The books by Neil Wyatt and Dave Fenner deal with the mini lathe, but the techniques and principles, if not the specifics, can be read across onto other machines.
If you want to get into screwcutting, Brian Wood's "Gearing of Lathes for Screwcutting" can be a good source of information, so that you grasp the principles involved.
Plus, you will always have a crowd of folk on here who will be happy to give advice, and even practical help.
|Mick B1||10/08/2018 14:26:23|
|956 forum posts|
Chapman's 'Workshop Technology' has been with me for 43 years, and seems to me to provide a complete basis - although some modern techniques are of course absent.
668 forum posts
The first book I bought (many years ago now) and found very useful was Using The Small Lathe by L C Mason. It takes the new lathe owner through all the turning methods likely to be needed. Very readable and superbly informative.
Also +1 for 'The Amateur's Lathe' by L h Sparey especially f you intend buying a Myford lathe.
.As you gain experience try The Model Engineer's Workshop Manual by G H Thomas.
|Carl Wilson 4||10/08/2018 16:43:10|
668 forum posts
|LH Sparey's book is very good. Most of what he talks about in the book is done on Drummonds, so seems like a good book for the smaller lathe. |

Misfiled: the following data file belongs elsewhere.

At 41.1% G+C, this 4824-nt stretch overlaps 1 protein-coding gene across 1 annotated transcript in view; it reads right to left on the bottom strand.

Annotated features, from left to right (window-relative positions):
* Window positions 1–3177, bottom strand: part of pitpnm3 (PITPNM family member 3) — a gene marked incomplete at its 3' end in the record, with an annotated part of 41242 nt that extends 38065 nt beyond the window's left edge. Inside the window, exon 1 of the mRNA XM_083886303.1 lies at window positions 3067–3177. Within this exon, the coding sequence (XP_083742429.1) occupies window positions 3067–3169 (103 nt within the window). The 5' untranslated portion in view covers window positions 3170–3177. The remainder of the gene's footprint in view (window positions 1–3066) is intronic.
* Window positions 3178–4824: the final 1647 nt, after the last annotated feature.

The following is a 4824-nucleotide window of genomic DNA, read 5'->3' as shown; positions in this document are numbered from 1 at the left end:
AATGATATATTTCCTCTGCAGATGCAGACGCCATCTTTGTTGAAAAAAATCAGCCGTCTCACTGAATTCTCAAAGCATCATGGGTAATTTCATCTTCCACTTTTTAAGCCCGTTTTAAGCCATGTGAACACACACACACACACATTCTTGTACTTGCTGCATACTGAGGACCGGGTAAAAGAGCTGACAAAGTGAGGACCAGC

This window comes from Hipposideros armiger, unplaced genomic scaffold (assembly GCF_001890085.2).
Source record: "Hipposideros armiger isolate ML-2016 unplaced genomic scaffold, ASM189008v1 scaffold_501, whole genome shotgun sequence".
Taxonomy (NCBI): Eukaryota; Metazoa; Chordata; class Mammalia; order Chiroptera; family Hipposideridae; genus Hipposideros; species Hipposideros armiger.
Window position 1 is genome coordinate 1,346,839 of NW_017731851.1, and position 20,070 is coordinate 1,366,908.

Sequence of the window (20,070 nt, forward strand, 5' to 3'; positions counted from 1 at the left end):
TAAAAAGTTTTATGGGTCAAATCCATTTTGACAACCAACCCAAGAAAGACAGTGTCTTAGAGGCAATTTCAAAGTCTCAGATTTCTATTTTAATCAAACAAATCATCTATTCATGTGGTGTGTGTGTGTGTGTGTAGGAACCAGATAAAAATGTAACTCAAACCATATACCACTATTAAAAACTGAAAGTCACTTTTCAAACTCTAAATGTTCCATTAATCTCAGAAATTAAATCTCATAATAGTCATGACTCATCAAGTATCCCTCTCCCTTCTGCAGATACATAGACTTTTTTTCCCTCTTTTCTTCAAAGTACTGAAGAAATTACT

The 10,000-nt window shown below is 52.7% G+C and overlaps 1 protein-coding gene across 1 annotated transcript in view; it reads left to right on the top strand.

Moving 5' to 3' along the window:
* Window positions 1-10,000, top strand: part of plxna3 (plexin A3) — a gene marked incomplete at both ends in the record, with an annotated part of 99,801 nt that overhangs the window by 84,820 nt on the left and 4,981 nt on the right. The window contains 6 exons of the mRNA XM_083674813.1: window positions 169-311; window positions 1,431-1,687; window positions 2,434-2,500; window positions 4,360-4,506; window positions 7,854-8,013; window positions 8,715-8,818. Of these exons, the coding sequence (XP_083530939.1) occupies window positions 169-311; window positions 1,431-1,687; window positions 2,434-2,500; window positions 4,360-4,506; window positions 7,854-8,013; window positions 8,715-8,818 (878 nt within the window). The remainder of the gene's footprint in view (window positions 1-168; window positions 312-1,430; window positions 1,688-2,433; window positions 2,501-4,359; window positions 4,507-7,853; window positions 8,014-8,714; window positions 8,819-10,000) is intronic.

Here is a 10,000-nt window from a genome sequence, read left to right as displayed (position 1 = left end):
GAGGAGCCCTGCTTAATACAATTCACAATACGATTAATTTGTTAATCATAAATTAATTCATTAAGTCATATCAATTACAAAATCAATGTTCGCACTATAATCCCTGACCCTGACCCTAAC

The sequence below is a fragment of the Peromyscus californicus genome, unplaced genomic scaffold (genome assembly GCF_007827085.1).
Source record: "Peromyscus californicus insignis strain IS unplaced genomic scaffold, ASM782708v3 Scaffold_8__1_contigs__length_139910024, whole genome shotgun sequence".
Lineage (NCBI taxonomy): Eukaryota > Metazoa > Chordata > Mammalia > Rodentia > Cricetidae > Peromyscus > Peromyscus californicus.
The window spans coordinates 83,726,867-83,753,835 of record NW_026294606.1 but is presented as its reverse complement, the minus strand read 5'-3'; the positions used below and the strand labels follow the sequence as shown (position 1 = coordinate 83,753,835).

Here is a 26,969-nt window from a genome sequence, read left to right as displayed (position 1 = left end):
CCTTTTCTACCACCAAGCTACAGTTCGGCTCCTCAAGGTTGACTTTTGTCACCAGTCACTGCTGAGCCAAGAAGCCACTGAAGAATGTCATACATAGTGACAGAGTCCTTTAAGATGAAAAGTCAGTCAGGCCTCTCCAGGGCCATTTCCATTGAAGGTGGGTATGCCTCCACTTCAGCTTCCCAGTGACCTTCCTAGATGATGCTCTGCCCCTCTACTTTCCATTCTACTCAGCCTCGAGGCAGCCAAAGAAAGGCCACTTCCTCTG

Lathework, a Complete Course, by Harold Hall is also very good. It's a Workshop Practice series title. I too have Chapman, from over 30 years ago in training and still excellent.
I'm going to suggest something else that is not a book. Machining is inherently practical. Watch some of the you tube machining channels.
In my opinion the best one is a guy called Doubleboost. He is British and he is very down to earth and does some interesting projects. His channel is Sunday Night Night Cap. Puts out a new video every Sunday. The old ones are all archived. Highly recommend - equal worth to reading several books.
|Derek Lane 2||10/08/2018 17:09:44|
157 forum posts
Thank you all Tubal Cain's book seems to be the fist one to get as well as the workshop series books as needed. Still got plenty to read in the one I have so will order some soon so as to have one ready for when I finish this one.
|larry phelan 1||10/08/2018 19:18:50|
|393 forum posts|
L.C Mason and Sparey and you can,t go too far wrong. If you can get through both of those,you,re well on the way !
Be warned , This is infectious !!! There is no known cure for it.
938 forum posts
To gain an appreciation of what can be done at home with very little, I'd recommend the David Gingery series 'Build your own Metalworking Shop from Scrap' here: **LINK**
You don't need to make any of the machines, just learn the thought processes and get a feel for it all. It's a complete industrial revolution in one bound volume.
|137 forum posts|